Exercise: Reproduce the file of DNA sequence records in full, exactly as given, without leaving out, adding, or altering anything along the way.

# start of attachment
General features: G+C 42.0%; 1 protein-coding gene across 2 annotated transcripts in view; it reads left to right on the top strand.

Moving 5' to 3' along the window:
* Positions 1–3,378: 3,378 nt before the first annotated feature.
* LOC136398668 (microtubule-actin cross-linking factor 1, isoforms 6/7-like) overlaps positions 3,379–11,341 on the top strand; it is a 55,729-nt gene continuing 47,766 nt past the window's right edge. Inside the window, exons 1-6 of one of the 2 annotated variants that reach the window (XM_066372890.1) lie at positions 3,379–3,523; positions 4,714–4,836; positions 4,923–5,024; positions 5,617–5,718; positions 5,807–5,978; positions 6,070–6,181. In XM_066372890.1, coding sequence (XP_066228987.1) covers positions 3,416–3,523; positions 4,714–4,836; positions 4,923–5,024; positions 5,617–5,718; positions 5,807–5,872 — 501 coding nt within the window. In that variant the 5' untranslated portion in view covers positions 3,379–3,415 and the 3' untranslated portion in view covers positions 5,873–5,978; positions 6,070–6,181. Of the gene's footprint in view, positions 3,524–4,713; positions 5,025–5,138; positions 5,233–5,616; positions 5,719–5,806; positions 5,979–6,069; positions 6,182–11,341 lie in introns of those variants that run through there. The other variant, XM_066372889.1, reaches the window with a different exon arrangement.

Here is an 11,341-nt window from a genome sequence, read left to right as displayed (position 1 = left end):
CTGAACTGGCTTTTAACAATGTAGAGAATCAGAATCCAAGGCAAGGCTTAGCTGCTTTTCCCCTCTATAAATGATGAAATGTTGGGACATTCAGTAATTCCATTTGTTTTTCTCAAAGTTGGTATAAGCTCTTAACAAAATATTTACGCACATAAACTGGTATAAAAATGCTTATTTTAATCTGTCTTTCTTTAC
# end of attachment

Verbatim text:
General features: G+C 42.0%; 1 protein-coding gene across 2 annotated transcripts in view; it reads left to right on the top strand.

Moving 5' to 3' along the window:
* Positions 1–3,378: 3,378 nt before the first annotated feature.
* LOC136398668 (microtubule-actin cross-linking factor 1, isoforms 6/7-like) overlaps positions 3,379–11,341 on the top strand; it is a 55,729-nt gene continuing 47,766 nt past the window's right edge. Inside the window, exons 1-6 of one of the 2 annotated variants that reach the window (XM_066372890.1) lie at positions 3,379–3,523; positions 4,714–4,836; positions 4,923–5,024; positions 5,617–5,718; positions 5,807–5,978; positions 6,070–6,181. In XM_066372890.1, coding sequence (XP_066228987.1) covers positions 3,416–3,523; positions 4,714–4,836; positions 4,923–5,024; positions 5,617–5,718; positions 5,807–5,872 — 501 coding nt within the window. In that variant the 5' untranslated portion in view covers positions 3,379–3,415 and the 3' untranslated portion in view covers positions 5,873–5,978; positions 6,070–6,181. Of the gene's footprint in view, positions 3,524–4,713; positions 5,025–5,138; positions 5,233–5,616; positions 5,719–5,806; positions 5,979–6,069; positions 6,182–11,341 lie in introns of those variants that run through there. The other variant, XM_066372889.1, reaches the window with a different exon arrangement.

Here is an 11,341-nt window from a genome sequence, read left to right as displayed (position 1 = left end):
CTGAACTGGCTTTTAACAATGTAGAGAATCAGAATCCAAGGCAAGGCTTAGCTGCTTTTCCCCTCTATAAATGATGAAATGTTGGGACATTCAGTAATTCCATTTGTTTTTCTCAAAGTTGGTATAAGCTCTTAACAAAATATTTACGCACATAAACTGGTATAAAAATGCTTATTTTAATCTGTCTTTCTTTAC